ical medical doctor.
TRYING TO CAPTURE
Although Making War at Tremend Tremendous
ous Tremendous Cost, Britain Hopes to
Profit in the End
London, Aug. 25. Germany's
vast world trade is one of the prizes
of war 'Whidh England is trying to
capture. 'While Great Britain's army
is -fighting the Prussian 'military ad advance
vance advance in Belgium and the British
fleet opposing the Kaiser's warships
in the North Sea and with Ger Germany's
many's Germany's commerce swept from the
oceans, those remaining behind in
England are initiating a movement
of greater importance to capture the
German and Austrian trade 'by in invading
vading invading the world makets to procure
for Great Britain a great increase of
the earth's commerce.
The vastness of Germany's ex exports
ports exports demonstrates the opportunity
which is at 'hand and suggests the
possibility that the United States,
too, may profit commercially, by the
great war. It is obvious that German
commerce will be paralyzed for many
months, possibly for years, during
which time the far reaching require-
mpriits mf tho Whrvlft world, faithprn
largely met by Germany and Austria,
inust still be met. If the worldVs
.vants heretofore filled by Germany
and Austria are no longer so filled
the work must be done by others.
England is already after her share."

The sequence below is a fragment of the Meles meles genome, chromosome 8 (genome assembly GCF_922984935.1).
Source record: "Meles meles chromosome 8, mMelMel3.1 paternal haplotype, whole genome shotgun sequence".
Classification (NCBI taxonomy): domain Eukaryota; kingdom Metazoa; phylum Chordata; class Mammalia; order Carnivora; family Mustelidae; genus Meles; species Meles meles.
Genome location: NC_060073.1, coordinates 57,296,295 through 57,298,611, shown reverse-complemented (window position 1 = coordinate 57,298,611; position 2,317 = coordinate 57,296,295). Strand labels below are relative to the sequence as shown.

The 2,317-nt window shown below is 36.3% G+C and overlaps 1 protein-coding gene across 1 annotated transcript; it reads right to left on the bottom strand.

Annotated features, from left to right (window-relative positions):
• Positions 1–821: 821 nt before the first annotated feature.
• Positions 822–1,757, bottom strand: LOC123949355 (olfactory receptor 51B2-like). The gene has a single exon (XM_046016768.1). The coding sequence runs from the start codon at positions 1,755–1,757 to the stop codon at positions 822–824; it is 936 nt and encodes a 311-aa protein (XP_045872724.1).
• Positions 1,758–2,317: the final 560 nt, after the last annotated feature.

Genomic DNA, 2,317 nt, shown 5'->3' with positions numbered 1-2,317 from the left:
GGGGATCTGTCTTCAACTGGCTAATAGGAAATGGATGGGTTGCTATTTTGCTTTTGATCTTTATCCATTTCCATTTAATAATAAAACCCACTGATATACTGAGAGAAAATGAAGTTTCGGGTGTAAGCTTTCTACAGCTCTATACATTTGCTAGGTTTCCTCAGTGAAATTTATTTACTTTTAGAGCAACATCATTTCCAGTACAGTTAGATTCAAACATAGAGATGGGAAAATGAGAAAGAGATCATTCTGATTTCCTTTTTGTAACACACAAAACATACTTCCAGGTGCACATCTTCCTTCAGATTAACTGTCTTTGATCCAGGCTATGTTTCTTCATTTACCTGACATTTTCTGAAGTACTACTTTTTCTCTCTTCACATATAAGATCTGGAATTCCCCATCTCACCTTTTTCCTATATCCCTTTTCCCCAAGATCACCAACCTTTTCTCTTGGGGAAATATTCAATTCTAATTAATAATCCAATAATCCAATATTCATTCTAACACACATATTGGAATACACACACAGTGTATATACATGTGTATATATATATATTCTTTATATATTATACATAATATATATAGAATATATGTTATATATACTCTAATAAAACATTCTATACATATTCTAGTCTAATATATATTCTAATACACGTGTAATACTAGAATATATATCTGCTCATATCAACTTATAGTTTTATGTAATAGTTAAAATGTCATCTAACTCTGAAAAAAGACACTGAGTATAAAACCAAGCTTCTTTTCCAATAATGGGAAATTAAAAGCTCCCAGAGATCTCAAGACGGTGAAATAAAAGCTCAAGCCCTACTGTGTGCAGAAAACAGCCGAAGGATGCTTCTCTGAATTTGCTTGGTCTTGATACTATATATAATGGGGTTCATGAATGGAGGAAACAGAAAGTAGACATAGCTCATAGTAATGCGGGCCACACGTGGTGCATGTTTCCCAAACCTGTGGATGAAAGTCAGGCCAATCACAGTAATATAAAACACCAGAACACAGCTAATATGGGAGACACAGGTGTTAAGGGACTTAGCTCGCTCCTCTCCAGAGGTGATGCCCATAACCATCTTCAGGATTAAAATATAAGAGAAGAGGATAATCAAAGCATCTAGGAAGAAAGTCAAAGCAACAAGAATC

The United States, too, probably has
an eye on the situation.
The British movement to capture
Germany!- trade is being, taken up
with great vigor. The Board of
Trade, which in England,' ia gov government
ernment government department, is doing every everything
thing everything possible, while the' colonial
office is gathering all available infor information
mation information from tbe dominions, as to
the character of all previous German
imports. The Chamber of com commerce,
merce, commerce, at the same time is arranging
meeting between the manufacturers
and erstwhile importers of German
Another cpur to the British am ambition
bition ambition to capture German trade is
the fact that the war, is causing a
loss to the English markets from
Central Europe and this deficiency
must be made up elsewhere. The
most likely places are those where
Germany and Austria formerly pre predominated.
dominated. predominated. When England shortly after the
start of the war, began to investi investigate